And finally, there’s the big one, the one that I can’t reconcile, tears running down my cheek as I type, receiving strange glances from other passengers on the train; me, coming to terms with the growing probability of having to leave the mother in me behind. Never knowing what it’s like to carry my own child, to feed my crying baby, to hear the word “mum” coming from a small voice at my feet. No mother’s days for me. But that’s another story for another day, when I am ready.

*written by last week’s Jo as I didn’t know if today’s Jo would be strong enough. She is. She always is. She has to be.

Thoughts from the daughter trying to be good

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Today I learnt that my younger sister (Aged 11) walked my brother (7) to our grandparent’s house the day my father left.

They called my mother, or my sister called them, she doesn’t remember.

She does remember needing to get our brother somewhere safe, somewhere there might be answers.

She remembers going there being her idea. She reasoned with our mother that it was a good idea. That she could go there and get answers.

She remembers us taking over. Maybe that’s why our roles flipped? It’s certainly when.

Now I feel incredibly sad.

We all left her that day. Her husband, her children.

She was all alone.

Maybe she wanted it that way?

Time to be alone, time to not be a wife, to not be a mother, to be her.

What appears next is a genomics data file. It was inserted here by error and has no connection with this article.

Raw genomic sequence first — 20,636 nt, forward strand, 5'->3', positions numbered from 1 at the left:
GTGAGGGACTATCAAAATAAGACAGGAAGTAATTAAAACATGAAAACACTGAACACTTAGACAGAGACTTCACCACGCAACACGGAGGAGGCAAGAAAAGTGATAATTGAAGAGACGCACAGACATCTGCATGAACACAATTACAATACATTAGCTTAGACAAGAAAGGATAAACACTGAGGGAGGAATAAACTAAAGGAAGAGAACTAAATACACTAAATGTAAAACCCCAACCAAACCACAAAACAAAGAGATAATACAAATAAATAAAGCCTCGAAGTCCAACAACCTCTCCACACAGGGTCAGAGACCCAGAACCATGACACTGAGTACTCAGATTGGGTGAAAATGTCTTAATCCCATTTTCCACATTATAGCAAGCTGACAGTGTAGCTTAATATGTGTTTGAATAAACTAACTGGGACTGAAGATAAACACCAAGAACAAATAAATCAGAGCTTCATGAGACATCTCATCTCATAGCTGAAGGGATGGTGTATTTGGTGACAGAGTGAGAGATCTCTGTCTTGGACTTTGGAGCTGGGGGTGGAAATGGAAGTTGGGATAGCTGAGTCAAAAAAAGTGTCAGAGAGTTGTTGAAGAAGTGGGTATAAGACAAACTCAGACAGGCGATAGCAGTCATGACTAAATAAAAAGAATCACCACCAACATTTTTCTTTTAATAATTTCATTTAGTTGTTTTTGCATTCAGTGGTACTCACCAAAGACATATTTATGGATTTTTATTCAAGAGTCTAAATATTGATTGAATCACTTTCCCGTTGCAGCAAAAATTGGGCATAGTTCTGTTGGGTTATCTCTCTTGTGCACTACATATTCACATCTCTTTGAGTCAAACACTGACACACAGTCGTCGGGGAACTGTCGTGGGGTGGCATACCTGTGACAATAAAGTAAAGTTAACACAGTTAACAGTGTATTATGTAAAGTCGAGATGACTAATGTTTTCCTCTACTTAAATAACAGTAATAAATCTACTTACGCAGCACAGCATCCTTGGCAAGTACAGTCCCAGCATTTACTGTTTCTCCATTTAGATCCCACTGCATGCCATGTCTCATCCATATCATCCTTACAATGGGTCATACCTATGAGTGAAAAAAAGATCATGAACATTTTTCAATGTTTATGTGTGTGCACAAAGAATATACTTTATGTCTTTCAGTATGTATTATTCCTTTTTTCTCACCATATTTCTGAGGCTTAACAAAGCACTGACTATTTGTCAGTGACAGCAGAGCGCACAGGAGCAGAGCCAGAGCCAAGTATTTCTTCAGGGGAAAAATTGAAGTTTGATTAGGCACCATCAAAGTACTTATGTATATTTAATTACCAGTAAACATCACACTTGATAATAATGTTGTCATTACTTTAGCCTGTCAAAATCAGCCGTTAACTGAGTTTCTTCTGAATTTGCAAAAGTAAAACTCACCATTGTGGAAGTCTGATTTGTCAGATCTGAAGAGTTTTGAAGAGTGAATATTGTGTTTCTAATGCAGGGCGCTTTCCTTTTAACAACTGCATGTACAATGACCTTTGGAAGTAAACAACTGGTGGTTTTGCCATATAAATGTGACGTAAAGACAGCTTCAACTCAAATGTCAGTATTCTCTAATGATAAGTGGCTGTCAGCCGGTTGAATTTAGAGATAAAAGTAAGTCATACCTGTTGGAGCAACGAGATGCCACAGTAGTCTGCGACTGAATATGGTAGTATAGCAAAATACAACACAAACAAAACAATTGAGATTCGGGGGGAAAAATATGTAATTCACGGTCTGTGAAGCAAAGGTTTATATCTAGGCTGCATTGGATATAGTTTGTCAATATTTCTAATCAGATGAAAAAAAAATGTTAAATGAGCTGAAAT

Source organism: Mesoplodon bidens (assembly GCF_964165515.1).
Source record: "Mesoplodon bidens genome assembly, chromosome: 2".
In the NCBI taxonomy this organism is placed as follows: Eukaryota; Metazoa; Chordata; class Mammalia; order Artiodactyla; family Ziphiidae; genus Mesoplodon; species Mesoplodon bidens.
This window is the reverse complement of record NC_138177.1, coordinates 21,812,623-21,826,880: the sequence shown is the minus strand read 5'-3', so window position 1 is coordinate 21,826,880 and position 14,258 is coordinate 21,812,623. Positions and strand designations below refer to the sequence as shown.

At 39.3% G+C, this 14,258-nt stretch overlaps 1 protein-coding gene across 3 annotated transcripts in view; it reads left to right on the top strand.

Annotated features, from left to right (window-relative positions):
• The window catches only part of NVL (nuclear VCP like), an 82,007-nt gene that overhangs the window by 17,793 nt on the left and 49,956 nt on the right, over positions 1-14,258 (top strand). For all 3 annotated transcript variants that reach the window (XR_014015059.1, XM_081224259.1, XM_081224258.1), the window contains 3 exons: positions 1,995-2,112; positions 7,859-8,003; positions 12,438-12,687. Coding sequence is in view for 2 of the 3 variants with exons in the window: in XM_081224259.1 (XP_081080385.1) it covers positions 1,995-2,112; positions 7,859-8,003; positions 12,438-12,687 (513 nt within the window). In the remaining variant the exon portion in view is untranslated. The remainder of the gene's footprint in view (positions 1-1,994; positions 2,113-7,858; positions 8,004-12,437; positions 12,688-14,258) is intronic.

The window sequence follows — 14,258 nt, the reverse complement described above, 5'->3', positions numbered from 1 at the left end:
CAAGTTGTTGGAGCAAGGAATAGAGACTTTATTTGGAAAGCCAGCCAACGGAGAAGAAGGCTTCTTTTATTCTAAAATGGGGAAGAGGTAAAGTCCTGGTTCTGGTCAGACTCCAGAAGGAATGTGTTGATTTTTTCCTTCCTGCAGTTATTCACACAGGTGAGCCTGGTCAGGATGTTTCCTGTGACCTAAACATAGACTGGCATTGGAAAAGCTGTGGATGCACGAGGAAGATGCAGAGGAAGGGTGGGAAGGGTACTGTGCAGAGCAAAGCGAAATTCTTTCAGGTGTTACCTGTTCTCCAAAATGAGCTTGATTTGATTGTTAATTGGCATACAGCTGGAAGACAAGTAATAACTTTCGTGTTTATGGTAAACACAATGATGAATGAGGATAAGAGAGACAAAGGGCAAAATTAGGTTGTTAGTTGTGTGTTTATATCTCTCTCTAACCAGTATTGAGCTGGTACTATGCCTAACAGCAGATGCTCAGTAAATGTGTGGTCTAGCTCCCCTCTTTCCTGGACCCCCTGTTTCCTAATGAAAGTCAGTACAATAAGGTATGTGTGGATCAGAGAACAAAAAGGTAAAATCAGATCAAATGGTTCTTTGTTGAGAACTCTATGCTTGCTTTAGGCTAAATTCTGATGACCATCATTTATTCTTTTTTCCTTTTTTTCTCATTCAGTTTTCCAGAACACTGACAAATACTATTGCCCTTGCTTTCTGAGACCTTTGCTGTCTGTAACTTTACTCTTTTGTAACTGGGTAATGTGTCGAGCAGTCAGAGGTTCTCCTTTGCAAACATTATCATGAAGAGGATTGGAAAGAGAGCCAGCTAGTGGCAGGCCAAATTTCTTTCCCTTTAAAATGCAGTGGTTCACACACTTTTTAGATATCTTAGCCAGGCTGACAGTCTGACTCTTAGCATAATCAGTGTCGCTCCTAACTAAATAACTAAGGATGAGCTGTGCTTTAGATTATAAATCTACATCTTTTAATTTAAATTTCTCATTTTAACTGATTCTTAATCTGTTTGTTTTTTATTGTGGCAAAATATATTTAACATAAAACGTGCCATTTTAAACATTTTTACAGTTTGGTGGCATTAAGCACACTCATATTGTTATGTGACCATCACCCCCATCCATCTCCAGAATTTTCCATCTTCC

Time to be angry, to be sad, to grieve the loss of her marriage, the loss of herself?

Time to say goodbye to the person she left behind?

Time to start to become someone new?

I’ll never know.

I do know that I had a short time to be alone, but I was still a daughter and a a big sister and I was on a mission.

No time to be angry, no time to be sad, no time to grieve the loss of my parents marriage, the loss of myself.

I didn’t have time to say goodbye to the person I left behind, to start to be someone new.

It had already happened.

Making the effort to be a good daughter

GOOD DAUGHTER
I can hear the air escaping from your mouth as you sit aghast after reading that heading.

Making an effort? To be a good daughter? It shouldn’t be effort. It should be easy. That’s your mum!

That’s right. That’s MY mum!

And MY mum is special. MY mum is challenging. MY mum is not the same as most people’s Mum.

She is undiagnosed with whatever she has. I don’t know what it is but I need to remember. She is special, she is MY mum.

We have never had the best of relationships, not that I’m sure she knows that? She always did the absolute best she could for us and tried to never leave us wanting for anything. I know a lot of who I am is because of our relationship but I also know a lot is in spite of our relationship. I am forever grateful for who I have become. I have to remind myself of this everyday.

My heart fills with sadness when I think of my childhood. My memories are not what they should be. They are not filled with the joy and happiness that comes with innocence, imagination and exploration. I mourn for all the things I didn’t get to experience.